I have to replace caulking around a bathtub. The caulk has become mildewy in spots. After thoroughly cleaning and removing as much old caulking as I can, will it hurt to apply new caulk over some of the old?
Rita from Endicott, NY
I have tried in the past to put new caulk over the old and it just doesn't stick! I have found though if you get a thinner putty knife like a thin flexiable metal one it makes taking of the old caulk a much easier process. Also when you buy your new caulk opt for the bathroom caulk and use a very high grade the extra $2.00 will last you 3 times as long! Good Luck!
Be sure to buy the kind of caulk that is mold and mildew resistant. I have tried putting bathroom caulk over an area that had mildewed before, but it comes through a second time. This time when I do it I am going to be sure to use mildew removing spray cleaner on the area before I apply the new caulking... I'll have to let it dry thoroughly. maybe someone will make another post that can help us both... Keep your fingers crossed.
You should remove all the old caulking and treat the area for mold with a solution of bleach and water.When dry apply a new bead of cauking.To prevent this from happening. In the future all one has to do is wipe down the entire wall after each shower or bath.For years I have wiped down the area from the top of the wall to the bottom of the shower and have no problem with mold or replacing cauking.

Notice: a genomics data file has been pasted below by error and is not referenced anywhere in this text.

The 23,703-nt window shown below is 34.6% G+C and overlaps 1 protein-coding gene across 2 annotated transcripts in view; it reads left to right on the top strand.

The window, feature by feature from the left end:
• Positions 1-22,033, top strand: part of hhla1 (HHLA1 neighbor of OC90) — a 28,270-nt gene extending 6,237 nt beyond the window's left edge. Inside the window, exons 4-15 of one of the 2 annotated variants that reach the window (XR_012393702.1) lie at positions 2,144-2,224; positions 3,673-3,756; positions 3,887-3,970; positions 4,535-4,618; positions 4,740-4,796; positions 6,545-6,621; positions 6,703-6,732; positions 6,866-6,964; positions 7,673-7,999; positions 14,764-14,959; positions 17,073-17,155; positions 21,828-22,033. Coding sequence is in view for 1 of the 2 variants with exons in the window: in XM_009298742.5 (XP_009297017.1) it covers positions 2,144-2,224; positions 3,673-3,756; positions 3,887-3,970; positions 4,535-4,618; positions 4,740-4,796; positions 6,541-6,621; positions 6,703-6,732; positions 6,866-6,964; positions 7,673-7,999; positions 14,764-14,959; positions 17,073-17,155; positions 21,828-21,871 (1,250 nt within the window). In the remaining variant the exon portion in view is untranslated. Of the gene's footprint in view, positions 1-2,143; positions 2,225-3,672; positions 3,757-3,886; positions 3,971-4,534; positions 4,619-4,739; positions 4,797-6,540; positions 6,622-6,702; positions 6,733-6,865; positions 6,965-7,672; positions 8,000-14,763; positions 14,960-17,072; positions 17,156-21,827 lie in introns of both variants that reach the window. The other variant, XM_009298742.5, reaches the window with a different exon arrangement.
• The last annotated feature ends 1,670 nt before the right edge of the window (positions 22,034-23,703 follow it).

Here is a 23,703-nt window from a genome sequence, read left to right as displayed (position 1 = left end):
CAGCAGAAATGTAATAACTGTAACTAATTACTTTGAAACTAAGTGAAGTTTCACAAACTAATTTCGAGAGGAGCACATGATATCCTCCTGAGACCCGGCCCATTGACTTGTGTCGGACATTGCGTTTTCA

Has anyone used the caulk strips? How did they do?
I had a school construction worker recommend using a caulk for windows and door application for use around bath tubs and sinks.
The reason being it is water proof and weather resistant.
the replaced caulk has stayed mold proof and bright white.
I needed to replace old caulk (due to mildew and cracks) around my metal tub with tiled shower. When I started removing the old caulk up the tiled corners, I got a little more than I think I should have! It looks like the grout was 'cracked' as well. What do I need to do? Do I just fill the space with more caulk? Will the tiles still hold? Help!
Use silicone, not caulk. There is no such things as "Mildew-proof" caulk. No one even advertises that any more because of the lawsuits regarding mold.
Mold can feed on caulk. That's why mold grows back through the caulk if you apply new caulking to spotty mold-infected remnant caulking. However, mold cannot feed on silicone. The low-odor silicone is NOT a good candidate. Use the standard high-quality stuff because it is more robust and does not peel.
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